Located in secluded Fife in Scotland, Bruce Morgan, of Brownlie’s Best-one, has relied
on
premiumisation to keep his local customers coming back. 

“We’re in a rural location with a population of around 2,500,” says Bruce. “We don’t have too much competition as our nearest big supermarket is 12 miles away and we have a post office. We have increased our point of difference by bringing in more local specialty produce and we are now a destination for specialty alcohol.”

The alcohol area of the shop had the biggest development in recent months. 

“We’ve made our alcohol range premium,” explains Bruce. “We make good margins on expensive bottles and we have put effort into this area with tasting notes, barrel displays and digital screens.

“We’ve also added mood lighting. This, alongside some good in-store theatre, has seen our spirit sales rise £20,000 year on year.”

 brownlies-best-one-stat.jpg Despite the uplift, Bruce is showing no signs of slowing down. “This year we want to further concentrate on our alcohol,” he says. “We created tasting notes for all of our whiskeys and we are doing the same for our gins. The tasting notes sit in the display.”

Trying out ideas in store has been vital to the store’s success. “There’s no need to be scared,” says Bruce. Enhancing his shop’s display is something Bruce has evolved over time. “Shop display is the first thing your customers see, so it’s vitally important,” he adds. 

“Displaying things differently does have an impact on sales. When we put items on display, we can roughly see a 20-30% uplift in sales just by making it more visible. Our promotion stand is also right near the post office queue, so people have a chance to look at it.”

However, Bruce stressed that sometimes even small changes can have a big impact. “We’ve pushed the boat out on special occasions,” he says. “This year we won the best decorated shop during the region’s gala week. We decorated it like a circus outside and inside, and the staff all dressed up.”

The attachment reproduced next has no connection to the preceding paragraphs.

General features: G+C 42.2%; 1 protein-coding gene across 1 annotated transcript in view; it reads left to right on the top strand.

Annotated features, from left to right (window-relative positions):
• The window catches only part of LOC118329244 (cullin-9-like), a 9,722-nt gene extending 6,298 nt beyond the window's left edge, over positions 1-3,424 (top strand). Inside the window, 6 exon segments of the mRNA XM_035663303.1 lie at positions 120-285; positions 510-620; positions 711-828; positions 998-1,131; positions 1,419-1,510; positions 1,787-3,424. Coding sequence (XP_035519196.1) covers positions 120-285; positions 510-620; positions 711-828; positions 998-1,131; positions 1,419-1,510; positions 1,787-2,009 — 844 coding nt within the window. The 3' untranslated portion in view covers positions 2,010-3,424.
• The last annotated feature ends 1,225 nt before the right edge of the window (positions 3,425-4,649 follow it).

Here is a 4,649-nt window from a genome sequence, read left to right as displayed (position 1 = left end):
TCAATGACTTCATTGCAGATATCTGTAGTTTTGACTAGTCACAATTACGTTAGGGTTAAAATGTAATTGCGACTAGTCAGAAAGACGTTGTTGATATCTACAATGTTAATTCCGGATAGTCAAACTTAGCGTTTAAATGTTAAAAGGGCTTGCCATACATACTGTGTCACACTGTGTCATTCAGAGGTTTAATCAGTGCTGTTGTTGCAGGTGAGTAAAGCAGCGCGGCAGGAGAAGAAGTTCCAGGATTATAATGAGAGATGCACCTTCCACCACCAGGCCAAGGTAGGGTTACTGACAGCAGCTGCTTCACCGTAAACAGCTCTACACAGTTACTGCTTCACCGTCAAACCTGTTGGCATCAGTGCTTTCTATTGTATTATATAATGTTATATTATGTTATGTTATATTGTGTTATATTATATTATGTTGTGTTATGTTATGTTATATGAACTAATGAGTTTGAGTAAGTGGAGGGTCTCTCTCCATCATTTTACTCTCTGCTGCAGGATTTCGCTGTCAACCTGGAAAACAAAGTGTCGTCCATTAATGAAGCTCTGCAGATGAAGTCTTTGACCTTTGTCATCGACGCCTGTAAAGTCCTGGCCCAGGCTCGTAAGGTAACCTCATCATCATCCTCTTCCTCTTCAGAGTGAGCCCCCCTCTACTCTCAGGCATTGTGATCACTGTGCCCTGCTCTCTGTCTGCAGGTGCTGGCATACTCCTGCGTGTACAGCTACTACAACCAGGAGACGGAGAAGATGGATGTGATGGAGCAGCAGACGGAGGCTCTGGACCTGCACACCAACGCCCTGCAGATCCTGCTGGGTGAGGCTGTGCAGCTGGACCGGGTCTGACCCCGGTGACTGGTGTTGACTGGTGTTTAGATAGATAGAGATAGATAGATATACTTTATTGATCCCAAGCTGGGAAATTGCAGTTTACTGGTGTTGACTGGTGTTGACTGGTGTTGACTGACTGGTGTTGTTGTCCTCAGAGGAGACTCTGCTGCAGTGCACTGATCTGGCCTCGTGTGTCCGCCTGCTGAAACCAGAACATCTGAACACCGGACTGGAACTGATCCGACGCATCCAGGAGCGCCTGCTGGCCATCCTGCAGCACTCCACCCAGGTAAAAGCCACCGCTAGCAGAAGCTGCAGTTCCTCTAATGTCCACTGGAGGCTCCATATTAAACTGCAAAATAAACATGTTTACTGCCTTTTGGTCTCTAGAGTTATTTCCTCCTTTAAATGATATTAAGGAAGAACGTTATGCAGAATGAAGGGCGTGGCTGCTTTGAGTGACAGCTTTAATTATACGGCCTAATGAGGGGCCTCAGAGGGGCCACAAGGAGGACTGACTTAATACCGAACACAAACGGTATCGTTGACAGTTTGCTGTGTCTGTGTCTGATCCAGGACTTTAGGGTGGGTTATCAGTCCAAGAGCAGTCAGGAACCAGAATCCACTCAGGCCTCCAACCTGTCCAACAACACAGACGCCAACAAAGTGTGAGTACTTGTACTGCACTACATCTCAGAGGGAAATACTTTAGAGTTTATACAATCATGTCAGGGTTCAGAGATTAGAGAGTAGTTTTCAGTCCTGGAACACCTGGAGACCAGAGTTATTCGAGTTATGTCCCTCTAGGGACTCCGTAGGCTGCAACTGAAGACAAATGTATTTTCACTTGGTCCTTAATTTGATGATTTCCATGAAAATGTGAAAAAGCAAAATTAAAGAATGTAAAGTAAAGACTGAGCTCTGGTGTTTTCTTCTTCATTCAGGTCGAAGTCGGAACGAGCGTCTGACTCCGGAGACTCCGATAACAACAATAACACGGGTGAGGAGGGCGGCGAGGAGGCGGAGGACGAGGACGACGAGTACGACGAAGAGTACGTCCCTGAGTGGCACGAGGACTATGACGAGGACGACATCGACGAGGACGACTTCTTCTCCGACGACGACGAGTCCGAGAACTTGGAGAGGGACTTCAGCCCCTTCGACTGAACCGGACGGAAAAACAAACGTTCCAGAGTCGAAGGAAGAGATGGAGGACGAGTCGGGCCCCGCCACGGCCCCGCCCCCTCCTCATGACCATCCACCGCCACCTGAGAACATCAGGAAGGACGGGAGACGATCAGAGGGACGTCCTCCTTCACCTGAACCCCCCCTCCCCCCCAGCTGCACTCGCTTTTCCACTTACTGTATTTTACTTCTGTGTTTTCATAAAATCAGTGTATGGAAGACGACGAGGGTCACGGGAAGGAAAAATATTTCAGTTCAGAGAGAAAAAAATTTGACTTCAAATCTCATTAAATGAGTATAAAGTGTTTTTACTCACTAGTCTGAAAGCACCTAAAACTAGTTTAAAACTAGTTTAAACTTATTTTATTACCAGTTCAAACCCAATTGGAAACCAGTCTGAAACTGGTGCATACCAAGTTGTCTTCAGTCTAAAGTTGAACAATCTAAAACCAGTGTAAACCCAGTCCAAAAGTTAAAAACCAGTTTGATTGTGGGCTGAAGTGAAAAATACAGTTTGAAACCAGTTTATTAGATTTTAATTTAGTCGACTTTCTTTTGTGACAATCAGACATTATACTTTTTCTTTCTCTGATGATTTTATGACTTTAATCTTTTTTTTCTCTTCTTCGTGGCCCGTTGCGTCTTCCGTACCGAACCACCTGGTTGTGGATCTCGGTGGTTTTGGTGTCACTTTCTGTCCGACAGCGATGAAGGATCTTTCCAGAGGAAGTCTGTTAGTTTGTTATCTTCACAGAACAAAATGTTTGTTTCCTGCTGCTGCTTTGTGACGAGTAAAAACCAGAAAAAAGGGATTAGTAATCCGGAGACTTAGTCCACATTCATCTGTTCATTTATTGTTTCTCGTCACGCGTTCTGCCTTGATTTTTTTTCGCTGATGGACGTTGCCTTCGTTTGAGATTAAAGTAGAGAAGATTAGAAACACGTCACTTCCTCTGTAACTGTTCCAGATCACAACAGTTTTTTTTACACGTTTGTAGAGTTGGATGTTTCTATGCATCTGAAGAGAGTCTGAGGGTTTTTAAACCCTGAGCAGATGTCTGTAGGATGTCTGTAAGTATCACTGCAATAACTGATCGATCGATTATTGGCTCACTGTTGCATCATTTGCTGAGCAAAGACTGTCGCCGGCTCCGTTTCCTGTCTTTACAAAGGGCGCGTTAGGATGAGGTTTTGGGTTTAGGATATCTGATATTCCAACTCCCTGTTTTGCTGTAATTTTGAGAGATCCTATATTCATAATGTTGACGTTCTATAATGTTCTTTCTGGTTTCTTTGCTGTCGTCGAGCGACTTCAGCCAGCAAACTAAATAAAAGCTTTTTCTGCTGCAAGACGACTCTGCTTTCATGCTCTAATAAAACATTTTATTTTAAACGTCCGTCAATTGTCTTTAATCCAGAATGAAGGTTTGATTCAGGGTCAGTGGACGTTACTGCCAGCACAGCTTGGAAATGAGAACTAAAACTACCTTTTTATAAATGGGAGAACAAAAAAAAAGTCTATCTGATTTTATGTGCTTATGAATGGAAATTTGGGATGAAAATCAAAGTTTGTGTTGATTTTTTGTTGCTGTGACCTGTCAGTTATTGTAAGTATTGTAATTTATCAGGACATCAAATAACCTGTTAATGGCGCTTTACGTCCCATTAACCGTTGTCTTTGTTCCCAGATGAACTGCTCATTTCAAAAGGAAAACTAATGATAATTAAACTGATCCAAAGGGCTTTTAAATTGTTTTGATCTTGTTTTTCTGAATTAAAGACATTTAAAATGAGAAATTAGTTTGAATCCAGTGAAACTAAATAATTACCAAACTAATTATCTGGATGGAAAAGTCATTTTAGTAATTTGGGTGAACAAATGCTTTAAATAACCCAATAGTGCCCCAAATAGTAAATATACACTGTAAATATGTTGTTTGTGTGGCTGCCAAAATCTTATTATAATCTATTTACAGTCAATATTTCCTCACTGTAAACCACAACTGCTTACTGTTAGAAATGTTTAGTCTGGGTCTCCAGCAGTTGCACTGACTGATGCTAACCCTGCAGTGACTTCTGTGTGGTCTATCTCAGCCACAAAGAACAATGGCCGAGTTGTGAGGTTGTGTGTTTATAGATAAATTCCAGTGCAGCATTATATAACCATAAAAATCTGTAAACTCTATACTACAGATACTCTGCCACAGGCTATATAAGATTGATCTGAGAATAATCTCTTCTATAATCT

It’s efforts like this that help pull in the neighboring school crowds. “We’ve got a large primary and secondary school near us so we get the lunch and after-school trade,” adds Bruce. 

But, being the only store in the area does come with its difficulties. “Increasing costs and decreasing margins are a real challenge for us,” says Bruce. “Staff costs have gone up, so have energy costs and rates, so it’s all about staying competitive while tackling this.

“I price my alcohol not far off internet pricing and I always stay within RRP for tobacco, which has made me a destination shop – I may lose margin, but I’ve increased turnover.”

This isn’t the only way Bruce has used the internet to his advantage. “We have our business development executive who comes in two or three times a month from Best-one who alerts us to new products and gives us advice on merchandising,” he explains. “I do use the internet a lot, both in terms of sourcing local produce and looking at planograms. One size doesn’t fit all, so I adapt whatever I pick up.”

One example of this includes Bruce’s recent staff contract revamp. “One of the areas that I realised needed work was our staff contracts and staff development,” he says. 

“I’ve now brought in a company to advise me. Not only were my contracts not fit for purpose, but I realised my staff could take on more, like ordering and the financial side of the business and that I could develop them.”

What to do next is something never far from Bruce’s thoughts. “Be creative and do something different,” he states. 

“I am working on creating a free-from zone in the store and have been working with a company in Glasgow to do this,” he notes. “I plan to stock gluten-free breads, bars and biscuits against a
large sign so customers know there is a dedicated area.”

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